Another reason BAC is not on my investment radar

Why Bank of America is the new Citigroup

When the market goes up because of positive news about the economy, Bank of America stock shoots up past the stocks of other big banks. When traders get worried about Greek debt, Bank of America takes the biggest plunge.

The big swings are not driven by a fundamental bet that the bank will be more profitable because the economy is getting better or a real concern that it will lose more money than others if there is a default in Greece. Instead, Bank of America is the stock of the moment for high-frequency trading, the supercomputer-driven buying and selling that barely existed a few years ago and now accounts for as much as two-thirds of U.S. trading.

The bank's single-digit stock price and flood of shares on the market — three times as many as its nearest big-bank competitor — make it an attractive target for hedge funds and banks that employ high-powered, computerized trading.

"The movement of Bank of America stock on most days has nothing to do with Bank of America," says Joseph Saluzzi, co-founder of brokerage firm Themis Trading. In other words, the stock moves because it moves. Bank of America stock has risen or fallen 1 percent or more on 20 days this year. The Standard & Poor's 500 index has only done it three times.

For the year, Bank of America is up 46 percent, best of the 30 stocks that make up the Dow Jones industrial average. Big banks collectively are up 15 percent. In high-frequency trading, investors use computer algorithms to exploit small changes in a stock's price.

If a computer can seize on a stock like Bank of America a fraction of a second faster than the rest of the market, it can book a tiny profit. Those pennies add up over tens of millions of shares a day to produce big gains. And when computers rush to buy or sell a stock like Bank of America, it can result in accelerated moves in the stock price. Buying leads to more buying, selling to more selling. Bank of America is part of the Standard & Poor's 500, and therefore held in mutual funds in the retirement accounts of millions of Americans. And mutual fund managers hate high-frequency trading. Not only does it make the stocks in their portfolios more volatile, but fund managers fume that high-frequency computers can detect their stock orders, step in to change the price of a stock slightly and pocket a small profit. "It has nothing to do with the fundamentals," says Leon Cooperman, a billionaire investor, chairman of hedge fund Omega Advisors and former CEO of Goldman Sachs Asset Management.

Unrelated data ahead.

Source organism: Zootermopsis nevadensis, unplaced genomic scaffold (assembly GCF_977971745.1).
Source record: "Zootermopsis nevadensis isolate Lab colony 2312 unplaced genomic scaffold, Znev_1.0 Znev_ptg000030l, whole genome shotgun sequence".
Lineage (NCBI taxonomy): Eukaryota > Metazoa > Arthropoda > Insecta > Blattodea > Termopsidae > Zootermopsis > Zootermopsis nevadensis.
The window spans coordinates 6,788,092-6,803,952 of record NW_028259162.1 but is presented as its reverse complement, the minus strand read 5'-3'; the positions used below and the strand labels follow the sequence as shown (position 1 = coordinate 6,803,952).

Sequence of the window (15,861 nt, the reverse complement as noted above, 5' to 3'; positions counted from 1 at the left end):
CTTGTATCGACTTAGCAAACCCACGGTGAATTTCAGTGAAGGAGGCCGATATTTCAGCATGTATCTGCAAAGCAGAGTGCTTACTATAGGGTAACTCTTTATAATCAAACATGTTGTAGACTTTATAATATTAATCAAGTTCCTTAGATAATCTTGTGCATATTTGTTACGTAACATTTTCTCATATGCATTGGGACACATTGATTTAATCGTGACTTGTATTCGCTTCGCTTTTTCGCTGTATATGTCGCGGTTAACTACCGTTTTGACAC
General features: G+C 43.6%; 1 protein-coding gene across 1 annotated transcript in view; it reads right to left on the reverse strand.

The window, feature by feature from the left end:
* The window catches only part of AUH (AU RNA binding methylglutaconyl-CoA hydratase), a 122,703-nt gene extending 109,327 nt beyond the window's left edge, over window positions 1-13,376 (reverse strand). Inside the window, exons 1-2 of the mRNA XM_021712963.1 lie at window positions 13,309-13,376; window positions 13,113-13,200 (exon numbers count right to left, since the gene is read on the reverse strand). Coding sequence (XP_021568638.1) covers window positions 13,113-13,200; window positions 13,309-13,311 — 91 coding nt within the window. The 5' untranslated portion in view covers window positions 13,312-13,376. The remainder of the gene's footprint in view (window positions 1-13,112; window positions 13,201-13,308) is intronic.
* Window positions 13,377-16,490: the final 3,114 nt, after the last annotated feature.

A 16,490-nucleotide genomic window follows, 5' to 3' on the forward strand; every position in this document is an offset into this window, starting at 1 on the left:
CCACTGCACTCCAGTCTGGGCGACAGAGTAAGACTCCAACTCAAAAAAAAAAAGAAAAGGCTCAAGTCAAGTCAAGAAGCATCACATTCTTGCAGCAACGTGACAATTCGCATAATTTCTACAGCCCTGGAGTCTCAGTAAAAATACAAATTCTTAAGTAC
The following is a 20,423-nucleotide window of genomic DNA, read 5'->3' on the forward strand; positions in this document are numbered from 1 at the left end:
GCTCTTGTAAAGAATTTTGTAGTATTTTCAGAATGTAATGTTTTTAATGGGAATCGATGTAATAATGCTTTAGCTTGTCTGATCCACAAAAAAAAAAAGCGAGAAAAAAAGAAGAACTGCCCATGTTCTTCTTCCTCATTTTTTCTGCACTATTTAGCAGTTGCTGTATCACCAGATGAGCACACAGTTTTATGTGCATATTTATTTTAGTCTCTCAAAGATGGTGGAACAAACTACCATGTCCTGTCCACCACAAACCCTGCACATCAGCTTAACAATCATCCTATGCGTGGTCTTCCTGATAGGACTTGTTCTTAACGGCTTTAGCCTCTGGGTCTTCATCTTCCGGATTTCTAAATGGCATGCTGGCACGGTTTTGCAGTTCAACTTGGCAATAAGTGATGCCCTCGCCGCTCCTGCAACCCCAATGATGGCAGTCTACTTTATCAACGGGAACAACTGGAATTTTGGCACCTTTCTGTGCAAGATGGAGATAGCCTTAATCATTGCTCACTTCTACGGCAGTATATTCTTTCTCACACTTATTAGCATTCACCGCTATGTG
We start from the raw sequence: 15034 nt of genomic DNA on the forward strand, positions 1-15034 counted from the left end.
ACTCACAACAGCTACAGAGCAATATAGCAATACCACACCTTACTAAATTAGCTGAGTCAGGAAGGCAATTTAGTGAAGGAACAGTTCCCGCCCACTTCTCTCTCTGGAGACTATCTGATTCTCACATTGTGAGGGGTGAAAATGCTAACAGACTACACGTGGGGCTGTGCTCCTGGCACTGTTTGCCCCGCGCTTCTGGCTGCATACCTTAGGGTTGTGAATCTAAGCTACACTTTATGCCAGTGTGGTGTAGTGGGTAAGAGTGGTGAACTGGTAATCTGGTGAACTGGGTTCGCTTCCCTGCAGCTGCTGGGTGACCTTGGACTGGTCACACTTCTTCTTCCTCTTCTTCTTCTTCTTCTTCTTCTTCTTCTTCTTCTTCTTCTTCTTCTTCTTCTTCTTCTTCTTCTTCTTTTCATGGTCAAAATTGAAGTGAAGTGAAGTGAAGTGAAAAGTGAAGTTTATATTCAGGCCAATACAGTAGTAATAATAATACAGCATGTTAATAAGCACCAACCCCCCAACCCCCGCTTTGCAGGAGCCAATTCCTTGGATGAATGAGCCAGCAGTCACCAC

Comment: Trading and investing are not the same thing! An investor looks for the fundamentals and buys and holds to reap the rewards. A better bank investment would be US Bank. The above image is not my trading desk!

1 comment:

  1. The Real Reason Behind Bank of America's Rally:

    The economy is hanging on a thread that relies almost entirely upon European leaders hammering out their differences, and most Europe experts continue to believe a lasting solution to the crisis is years away and will be incredibly painful. As long as the market continues to forget that, Bank of America will be the best-performing financial stock. As soon as it comes back to its senses, Bank of America will plummet. It's that simple.


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